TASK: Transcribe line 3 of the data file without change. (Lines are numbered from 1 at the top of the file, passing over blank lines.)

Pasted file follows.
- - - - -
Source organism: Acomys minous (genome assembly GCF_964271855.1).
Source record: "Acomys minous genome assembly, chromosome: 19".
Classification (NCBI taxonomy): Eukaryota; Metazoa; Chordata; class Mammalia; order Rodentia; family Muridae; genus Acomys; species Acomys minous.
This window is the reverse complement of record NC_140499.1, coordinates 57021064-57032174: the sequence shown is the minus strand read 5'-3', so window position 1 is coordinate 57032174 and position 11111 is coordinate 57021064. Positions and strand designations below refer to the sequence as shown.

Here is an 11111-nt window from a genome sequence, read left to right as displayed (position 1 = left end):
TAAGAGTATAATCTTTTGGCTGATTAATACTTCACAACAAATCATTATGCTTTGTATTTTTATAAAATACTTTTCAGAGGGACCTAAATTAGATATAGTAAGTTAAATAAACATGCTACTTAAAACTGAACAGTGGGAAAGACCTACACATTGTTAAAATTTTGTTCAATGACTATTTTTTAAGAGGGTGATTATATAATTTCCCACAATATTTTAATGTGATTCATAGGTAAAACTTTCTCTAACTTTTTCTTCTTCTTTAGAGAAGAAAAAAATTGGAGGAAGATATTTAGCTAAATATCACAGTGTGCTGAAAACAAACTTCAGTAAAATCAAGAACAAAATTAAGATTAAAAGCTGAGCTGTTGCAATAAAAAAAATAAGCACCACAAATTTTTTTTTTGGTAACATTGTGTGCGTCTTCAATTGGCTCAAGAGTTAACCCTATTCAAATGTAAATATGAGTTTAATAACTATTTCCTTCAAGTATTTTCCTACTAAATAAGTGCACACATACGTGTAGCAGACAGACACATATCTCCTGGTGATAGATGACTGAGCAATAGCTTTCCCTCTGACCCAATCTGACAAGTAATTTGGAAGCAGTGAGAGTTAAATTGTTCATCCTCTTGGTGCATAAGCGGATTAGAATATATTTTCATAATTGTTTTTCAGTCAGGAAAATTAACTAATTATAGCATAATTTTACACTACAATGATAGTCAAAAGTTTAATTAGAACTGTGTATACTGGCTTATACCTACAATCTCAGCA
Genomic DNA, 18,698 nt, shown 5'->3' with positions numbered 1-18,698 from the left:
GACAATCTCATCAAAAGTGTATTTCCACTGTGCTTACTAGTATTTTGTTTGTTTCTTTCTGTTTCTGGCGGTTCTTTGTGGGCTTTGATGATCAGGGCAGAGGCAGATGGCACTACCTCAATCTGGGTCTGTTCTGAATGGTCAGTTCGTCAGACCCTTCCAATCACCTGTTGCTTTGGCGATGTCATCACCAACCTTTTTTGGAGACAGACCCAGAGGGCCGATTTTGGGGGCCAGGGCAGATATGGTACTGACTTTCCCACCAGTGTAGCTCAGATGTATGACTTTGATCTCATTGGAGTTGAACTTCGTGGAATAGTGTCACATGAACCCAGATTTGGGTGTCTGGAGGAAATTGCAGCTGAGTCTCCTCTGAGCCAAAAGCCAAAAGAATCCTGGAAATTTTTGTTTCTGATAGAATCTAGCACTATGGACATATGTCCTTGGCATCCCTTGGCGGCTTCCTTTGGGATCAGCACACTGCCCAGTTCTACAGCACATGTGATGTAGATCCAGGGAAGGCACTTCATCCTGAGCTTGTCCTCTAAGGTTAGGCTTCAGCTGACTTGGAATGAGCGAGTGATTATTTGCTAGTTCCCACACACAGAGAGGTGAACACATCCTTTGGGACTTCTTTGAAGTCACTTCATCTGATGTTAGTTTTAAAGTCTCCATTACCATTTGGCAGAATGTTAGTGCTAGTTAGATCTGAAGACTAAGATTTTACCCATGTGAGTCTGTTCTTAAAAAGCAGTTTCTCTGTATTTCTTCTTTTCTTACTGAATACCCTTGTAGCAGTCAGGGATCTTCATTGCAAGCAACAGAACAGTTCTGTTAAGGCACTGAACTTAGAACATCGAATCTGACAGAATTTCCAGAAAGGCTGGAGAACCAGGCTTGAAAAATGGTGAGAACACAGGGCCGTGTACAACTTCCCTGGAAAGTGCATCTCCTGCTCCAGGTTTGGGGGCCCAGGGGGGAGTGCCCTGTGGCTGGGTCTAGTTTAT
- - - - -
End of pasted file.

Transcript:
Classification (NCBI taxonomy): Eukaryota; Metazoa; Chordata; class Mammalia; order Rodentia; family Muridae; genus Acomys; species Acomys minous.